Happy 50th Birthday Tamla Motown and a Dozen that Mojo Missed


Reflecting on yesterday’s Pop Junkie musical message of goodwill to Barack Obama, there is a song that is probably more apposite than any of my choices. The song is Dancing in the Street, Martha Reeves & the Vandellas’ classic cut (not the Jagger-Bowie abomination). The song came out top in the list of 100 Greatest Motown Songs in the current issue of Mojo – the number one song from the number one label of all time. You can argue the former (Marvin’s I Heard it Through the Grapevine gets my vote) but you can’t argue with the latter. You may have your personal favourite but Motown sees off the lot, and that includes Chess, Stax, Sun, Sarah, Atlantic, Postcard, Parlophone, Pye, Rough Trade, Heavenly and Caff.


This year marks Motown’s 50th birthday and the label plan a whole host of releases, on vinyl as well as CD, to commemorate and celebrate the label that dubbed itself in its 60s heyday as ‘The Sound of Young America’.

Here we have twelve outrageously great songs that incredibly didn’t make the Mojo 100 and an excuse to print this picture of the Supremes and the Temptations.

1. Golden Lady: Stevie Wonder – Never mind that he hasn’t done anything decent (unless you count Masterblaster Jammin) since 1976, he is an utter genius of the first water. Mojo picked two cuts from Innervisions but this one has always been my fave.

2. Love’s Gone Bad: Chris Clark – A whole slab of pain manifests itself into a floorfilling gem. Check youtube for a great Jackson 5 version too.

3. That’s the way Love Is: Marvin Gaye – A lesser known Norman Whitfield/Barrett Strong composition with obvious similarities to the aforementioned Grapevine, but that’s no reason not to give it a listen. Originally an up-tempo stomper by the Isleys, The Temptations also cut a version on the 1969 Puzzle People album.

4. Get Ready: The Temptations – About time we had some movement on these clips, even if it is marginally out of synch. Couldn’t really have much complaint with the Mojo selections, but how on earth did this miss out? One day I’ll tell you about my interview with Otis Williams, not that there’s much to tell, but it’s not every day you get to chat to a Motown god is it?

5. The Happening: The Supremes – I tried to find a decent clip of of the wonderful Love is Here & Now You’re Gone but this will do. Pure pop with a big smile on its face, as jaunty as Tijuana Brass’ Spanish Flea, which is just fine by me.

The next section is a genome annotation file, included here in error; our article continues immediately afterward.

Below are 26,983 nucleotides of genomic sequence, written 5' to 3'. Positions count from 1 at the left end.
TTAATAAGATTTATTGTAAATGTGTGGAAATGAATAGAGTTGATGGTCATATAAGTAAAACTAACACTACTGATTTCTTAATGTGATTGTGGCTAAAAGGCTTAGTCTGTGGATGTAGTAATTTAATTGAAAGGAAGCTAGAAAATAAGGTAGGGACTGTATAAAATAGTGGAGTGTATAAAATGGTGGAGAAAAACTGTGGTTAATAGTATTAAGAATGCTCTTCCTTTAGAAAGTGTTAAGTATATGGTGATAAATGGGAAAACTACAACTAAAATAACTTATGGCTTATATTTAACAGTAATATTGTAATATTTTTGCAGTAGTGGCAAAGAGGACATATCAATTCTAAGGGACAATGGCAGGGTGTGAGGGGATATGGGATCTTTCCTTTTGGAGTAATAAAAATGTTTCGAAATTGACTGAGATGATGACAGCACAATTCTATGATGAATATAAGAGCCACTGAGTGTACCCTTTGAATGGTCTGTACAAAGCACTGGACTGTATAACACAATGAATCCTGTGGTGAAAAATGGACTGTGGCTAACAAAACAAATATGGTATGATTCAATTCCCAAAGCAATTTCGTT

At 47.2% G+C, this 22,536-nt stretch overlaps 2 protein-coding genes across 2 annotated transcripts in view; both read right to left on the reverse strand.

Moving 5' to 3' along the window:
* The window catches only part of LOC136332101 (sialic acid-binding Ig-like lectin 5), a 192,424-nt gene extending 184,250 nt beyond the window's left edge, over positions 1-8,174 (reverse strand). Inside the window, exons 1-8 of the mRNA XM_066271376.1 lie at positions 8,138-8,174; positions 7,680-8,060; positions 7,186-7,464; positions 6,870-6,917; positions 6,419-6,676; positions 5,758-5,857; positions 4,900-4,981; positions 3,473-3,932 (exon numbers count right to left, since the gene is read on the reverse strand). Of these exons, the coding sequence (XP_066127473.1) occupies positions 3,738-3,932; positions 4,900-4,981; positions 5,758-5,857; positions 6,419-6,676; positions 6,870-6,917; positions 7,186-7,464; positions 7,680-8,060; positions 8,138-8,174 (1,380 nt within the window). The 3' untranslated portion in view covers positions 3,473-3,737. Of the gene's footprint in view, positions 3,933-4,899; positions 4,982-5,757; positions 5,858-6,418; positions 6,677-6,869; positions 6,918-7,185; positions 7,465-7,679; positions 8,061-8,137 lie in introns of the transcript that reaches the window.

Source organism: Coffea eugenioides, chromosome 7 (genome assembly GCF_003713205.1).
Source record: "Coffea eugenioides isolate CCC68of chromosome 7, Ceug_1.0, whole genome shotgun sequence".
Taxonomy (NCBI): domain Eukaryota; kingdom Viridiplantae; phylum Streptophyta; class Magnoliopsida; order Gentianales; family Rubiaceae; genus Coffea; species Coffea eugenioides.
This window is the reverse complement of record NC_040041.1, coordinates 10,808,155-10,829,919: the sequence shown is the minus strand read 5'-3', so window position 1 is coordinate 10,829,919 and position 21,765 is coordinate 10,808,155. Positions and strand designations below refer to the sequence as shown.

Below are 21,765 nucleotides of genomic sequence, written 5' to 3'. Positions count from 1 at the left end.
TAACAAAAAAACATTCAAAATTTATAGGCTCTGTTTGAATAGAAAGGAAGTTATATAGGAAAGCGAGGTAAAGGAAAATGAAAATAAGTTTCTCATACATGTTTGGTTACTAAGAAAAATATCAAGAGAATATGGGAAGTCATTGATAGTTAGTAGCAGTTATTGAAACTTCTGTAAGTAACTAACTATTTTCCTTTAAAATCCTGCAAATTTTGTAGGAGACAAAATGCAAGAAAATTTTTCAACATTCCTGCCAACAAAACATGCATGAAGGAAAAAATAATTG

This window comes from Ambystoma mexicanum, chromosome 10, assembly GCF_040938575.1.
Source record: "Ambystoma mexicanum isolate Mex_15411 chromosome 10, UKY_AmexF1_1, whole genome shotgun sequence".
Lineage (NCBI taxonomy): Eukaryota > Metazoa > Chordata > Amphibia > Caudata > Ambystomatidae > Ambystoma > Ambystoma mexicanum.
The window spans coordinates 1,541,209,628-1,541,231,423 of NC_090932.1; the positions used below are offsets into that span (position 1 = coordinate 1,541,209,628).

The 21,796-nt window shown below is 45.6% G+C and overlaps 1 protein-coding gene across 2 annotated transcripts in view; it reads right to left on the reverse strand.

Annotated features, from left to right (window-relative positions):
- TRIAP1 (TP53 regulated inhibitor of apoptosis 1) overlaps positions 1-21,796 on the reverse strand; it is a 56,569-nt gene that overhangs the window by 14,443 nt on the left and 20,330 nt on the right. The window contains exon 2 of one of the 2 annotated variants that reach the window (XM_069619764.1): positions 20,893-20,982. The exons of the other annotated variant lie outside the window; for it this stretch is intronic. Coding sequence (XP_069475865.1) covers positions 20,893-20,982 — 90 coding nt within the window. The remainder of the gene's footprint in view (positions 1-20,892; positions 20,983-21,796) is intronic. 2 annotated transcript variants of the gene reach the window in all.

6. Looking Through The Windows: Jackson 5 – Philly-sounding hit from 1972 and hinting at a new direction for young Michael and his brothers.

7. For Once in my Life: Stevie Wonder – I keep scanning over the Mojo 100 convinced that I’ve overlooked this huge song. He was 17 (seventeen) when he made this.

8. Got to Give It Up: Marvin Gaye – Ditto. It’s stuff like this that gives disco a good name.

9. When Did You Stop Loving Me, When Did I Stop Loving You: Marvin Gaye – One immensely talented and beautiful man whose life is falling apart turns his pain into songs like this. Incredible. And I make no apologies for including three Marvin songs. Blame Mojo.

10. If I Were a Carpenter: The Four Tops – I guess The Temptations, Supremes, Jackson 5 and the Four Tops would battle it out for Motown’s best group, but only the Tops could call on the power of Levi Stubbs’ voice. Just awesome, RIP.

11. Look What You’ve Done Boy: The Lollipops – No shame on Mojo not listing this. Unreleased until it surfaced on Motown Connoisseurs vol II. Don’t know anything about them, but I bloody love it. Put it on at a party, turn it up loud and throw your best shapes.

12. Psychedelic Shack: The Temptations – A stepping stone between the Motown pop-soul sound of the 60s and the Philly and disco of the 70s. Better than Sly & the Family Stone in my book.

And we still haven’t heard Reflections or Nathan Jones by The Supremes, You Haven’t Done Nuthin or I Don’t Know Why I Love You by Stevie (and brilliantly covered by the Stones), You Keep Running Away by the Four Tops or the Temps amazing cover of the Left Banke’s Don’t walk Away Renee. It’s all too apparent that not much worth listening to has come from the stable these thirty years past, but there’s enough from the golden era to keep us going for several lifetimes. Happy birthday.


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